Det er i alle fall utgangspunktet for Chris Dede ved Harvard, som har skrevet artikkelen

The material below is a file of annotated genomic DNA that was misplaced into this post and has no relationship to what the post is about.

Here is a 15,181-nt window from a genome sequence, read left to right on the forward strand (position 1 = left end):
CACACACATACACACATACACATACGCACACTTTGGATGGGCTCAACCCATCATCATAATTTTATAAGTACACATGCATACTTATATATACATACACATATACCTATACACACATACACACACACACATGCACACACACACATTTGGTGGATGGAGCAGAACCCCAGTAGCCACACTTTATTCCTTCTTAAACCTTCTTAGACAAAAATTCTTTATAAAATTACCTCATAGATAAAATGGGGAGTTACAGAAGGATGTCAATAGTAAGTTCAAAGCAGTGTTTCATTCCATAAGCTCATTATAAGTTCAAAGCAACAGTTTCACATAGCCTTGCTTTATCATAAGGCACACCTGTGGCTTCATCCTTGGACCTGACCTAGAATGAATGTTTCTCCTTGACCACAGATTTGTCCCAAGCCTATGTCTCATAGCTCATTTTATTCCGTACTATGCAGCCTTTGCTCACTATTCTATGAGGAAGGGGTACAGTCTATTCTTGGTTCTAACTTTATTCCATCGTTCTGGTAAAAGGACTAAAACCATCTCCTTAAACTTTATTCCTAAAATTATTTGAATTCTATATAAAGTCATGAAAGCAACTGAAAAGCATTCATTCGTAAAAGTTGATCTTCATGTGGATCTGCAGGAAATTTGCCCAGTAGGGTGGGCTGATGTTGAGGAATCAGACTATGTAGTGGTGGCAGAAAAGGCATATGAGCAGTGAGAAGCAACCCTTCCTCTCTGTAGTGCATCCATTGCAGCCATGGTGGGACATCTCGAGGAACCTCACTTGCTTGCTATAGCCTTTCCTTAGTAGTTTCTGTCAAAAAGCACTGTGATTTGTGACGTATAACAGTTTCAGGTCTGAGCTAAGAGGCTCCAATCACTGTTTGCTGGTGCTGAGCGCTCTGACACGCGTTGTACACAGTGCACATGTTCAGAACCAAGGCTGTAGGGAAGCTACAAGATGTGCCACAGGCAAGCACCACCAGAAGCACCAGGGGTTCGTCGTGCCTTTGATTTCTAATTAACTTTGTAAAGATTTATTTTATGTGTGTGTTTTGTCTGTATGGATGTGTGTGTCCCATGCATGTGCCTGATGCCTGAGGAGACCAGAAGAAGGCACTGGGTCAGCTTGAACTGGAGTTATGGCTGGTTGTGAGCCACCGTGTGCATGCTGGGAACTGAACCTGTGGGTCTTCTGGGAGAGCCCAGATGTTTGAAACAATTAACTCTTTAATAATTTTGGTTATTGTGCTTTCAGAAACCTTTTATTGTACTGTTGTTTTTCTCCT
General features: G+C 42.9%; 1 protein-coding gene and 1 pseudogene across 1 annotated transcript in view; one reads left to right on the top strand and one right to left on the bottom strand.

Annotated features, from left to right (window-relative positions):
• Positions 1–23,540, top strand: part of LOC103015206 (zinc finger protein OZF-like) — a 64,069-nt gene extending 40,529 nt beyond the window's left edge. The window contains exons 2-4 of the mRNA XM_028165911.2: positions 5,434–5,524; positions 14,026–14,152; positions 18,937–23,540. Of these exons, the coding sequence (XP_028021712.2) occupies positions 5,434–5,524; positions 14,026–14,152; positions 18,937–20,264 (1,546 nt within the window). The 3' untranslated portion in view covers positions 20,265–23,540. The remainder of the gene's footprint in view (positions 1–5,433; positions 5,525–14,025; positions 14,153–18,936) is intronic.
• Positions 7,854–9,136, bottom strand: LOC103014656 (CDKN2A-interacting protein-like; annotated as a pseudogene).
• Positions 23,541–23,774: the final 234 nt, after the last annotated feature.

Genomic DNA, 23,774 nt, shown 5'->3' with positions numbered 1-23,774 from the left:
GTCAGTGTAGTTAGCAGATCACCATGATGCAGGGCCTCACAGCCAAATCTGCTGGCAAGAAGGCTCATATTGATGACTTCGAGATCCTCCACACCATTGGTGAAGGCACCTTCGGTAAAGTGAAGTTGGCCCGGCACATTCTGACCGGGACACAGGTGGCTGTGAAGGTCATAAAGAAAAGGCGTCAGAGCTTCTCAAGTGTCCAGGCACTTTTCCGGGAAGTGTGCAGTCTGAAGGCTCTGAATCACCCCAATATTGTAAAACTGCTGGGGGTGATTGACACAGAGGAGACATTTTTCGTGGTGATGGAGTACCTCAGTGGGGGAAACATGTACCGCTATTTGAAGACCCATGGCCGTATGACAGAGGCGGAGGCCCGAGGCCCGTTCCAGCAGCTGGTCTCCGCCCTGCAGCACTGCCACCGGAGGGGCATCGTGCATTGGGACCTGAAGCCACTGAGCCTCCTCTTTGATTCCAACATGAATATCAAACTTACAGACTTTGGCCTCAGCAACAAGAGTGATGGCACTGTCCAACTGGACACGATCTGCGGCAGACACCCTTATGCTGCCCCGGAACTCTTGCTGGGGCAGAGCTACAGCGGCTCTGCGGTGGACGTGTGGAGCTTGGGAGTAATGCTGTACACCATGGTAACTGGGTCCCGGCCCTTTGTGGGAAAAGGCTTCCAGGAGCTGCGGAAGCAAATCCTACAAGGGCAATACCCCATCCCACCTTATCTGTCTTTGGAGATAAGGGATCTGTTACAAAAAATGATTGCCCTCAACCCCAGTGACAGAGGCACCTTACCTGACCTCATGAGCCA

Today’s students have been described as having an information-age mindset, being Millennials or members of the Net Generation. While this portrayal of generational learning styles can be oversimplified, the technology and media used by children during their formative years do have an influence on how they learn, as do the media used by adults. However, technology is no more static than people. The Internet is a constantly evolving infrastructure that now supports many media, including such disparate applications as «groupware» for virtual collaboration, asynchronous threaded discussions, multi-user virtual environments, videoconferencing, and mobile, location-aware wireless devices such as personal digital assistants (PDAs) with embedded global positioning system (GPS) capabilities.1 Research indicates that each of these media, when designed for education, fosters particular types of interactions that enable—and undercut—various learning styles. Rather than describe the present (or the past), this chapter looks at the continuing evolution of computers and telecommunications and speculates on new learning styles emerging media may enable, as well as how higher education can prepare for this shift.